Analysis of the leaked Sony Pictures data has revealed poor security practices.
The analysis by Mashable found that password files were in the same folders that they were supposed to protect. One of the folders contained payroll spreadsheets, with details such as employees’ names, job titles, home addresses and current salaries.
Some of the spreadsheet files were protected by a password but in the very same folder, there was a document called “passwords” which contained the password to unlock the files.
Following the attack last week, initial released documents included: private key files; source code files (CPP); password files (including passwords for Oracle and SQL databases); inventory lists for hardware and other assets; network maps and outlines; production schedules and outlines; financial documents and PII. Later in the week, the attackers released preview copies of Sony movies, including Annie, Fury, and Still Alice.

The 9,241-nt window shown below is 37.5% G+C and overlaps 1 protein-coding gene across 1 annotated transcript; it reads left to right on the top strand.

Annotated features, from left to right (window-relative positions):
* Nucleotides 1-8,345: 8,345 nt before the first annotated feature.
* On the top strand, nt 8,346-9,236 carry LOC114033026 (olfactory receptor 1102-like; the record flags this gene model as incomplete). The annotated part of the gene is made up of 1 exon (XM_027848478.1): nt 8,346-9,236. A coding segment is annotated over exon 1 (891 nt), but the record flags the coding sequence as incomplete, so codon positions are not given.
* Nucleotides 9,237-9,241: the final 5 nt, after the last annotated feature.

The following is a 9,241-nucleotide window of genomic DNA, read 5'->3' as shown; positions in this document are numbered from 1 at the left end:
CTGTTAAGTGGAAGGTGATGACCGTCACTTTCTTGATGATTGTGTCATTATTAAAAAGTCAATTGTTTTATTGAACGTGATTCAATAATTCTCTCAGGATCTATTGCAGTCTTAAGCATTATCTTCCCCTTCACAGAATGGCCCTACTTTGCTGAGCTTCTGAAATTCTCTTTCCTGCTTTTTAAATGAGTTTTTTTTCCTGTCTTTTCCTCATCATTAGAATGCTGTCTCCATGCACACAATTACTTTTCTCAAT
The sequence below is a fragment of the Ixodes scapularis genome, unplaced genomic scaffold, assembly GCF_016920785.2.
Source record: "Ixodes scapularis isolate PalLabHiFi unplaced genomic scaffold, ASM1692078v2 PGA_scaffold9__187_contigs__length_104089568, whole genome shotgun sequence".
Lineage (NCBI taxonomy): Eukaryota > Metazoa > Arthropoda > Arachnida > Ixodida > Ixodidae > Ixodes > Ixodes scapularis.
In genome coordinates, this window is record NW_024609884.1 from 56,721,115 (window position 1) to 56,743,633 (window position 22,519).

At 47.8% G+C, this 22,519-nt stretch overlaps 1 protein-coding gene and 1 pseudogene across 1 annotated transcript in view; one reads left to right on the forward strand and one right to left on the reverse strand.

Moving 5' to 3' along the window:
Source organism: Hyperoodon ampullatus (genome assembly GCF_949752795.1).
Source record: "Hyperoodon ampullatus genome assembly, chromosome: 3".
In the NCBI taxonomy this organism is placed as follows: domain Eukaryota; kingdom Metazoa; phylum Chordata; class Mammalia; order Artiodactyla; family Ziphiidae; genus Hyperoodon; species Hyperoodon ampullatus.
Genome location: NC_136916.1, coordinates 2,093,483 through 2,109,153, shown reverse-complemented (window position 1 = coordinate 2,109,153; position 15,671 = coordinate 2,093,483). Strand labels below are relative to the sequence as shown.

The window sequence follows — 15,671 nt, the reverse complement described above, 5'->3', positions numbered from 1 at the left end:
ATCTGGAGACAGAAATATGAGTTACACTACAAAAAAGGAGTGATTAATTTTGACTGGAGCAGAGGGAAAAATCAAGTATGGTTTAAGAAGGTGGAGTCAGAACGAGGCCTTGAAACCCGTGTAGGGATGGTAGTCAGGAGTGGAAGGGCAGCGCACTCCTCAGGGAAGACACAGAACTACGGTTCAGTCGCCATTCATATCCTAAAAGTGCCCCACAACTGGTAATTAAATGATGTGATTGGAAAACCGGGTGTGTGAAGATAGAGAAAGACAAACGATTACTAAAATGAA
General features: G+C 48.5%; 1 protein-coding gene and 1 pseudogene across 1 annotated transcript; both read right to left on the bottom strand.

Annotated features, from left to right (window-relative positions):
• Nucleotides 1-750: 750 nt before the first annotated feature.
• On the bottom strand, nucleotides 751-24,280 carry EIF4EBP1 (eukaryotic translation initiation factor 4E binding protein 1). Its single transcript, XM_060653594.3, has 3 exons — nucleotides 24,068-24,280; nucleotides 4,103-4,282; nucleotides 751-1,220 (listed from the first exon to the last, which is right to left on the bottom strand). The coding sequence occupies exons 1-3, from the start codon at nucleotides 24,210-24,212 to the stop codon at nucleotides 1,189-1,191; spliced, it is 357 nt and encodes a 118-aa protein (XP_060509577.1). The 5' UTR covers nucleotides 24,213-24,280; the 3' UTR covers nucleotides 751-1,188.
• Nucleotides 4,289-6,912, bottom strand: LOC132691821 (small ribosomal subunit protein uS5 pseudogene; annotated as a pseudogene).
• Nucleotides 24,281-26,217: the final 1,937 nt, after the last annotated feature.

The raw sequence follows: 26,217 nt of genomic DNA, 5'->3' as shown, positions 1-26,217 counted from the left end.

Also according to multiple sources, Brian Krebs reported that intruders stole more than 25 gigabytes of sensitive data on tens of thousands of Sony employees, including Social Security numbers, medical and salary information.
“Several files being traded on torrent networks include a global Sony employee list, a Microsoft Excel file that includes the name, location, employee ID, network username, base salary and date of birth for more than 6,800 individuals,” he said.
He later added that links to the torrents were posted on Pastebin on Monday morning and less than an hour after that post went live, the individual hosts that were sharing copies of the Sony data came under sustained denial-of-service attacks apparently aimed at keeping the files from being shared with other torrent users.
Michele Borovac, VP at HyTrust, said: “Organisations that are not subject to regulations like PCI and HIPAA must take a deeper look at their network security. Continuous monitoring of all traffic, as well as privileged administrator accounts, is a critical component for preventing these attacks.”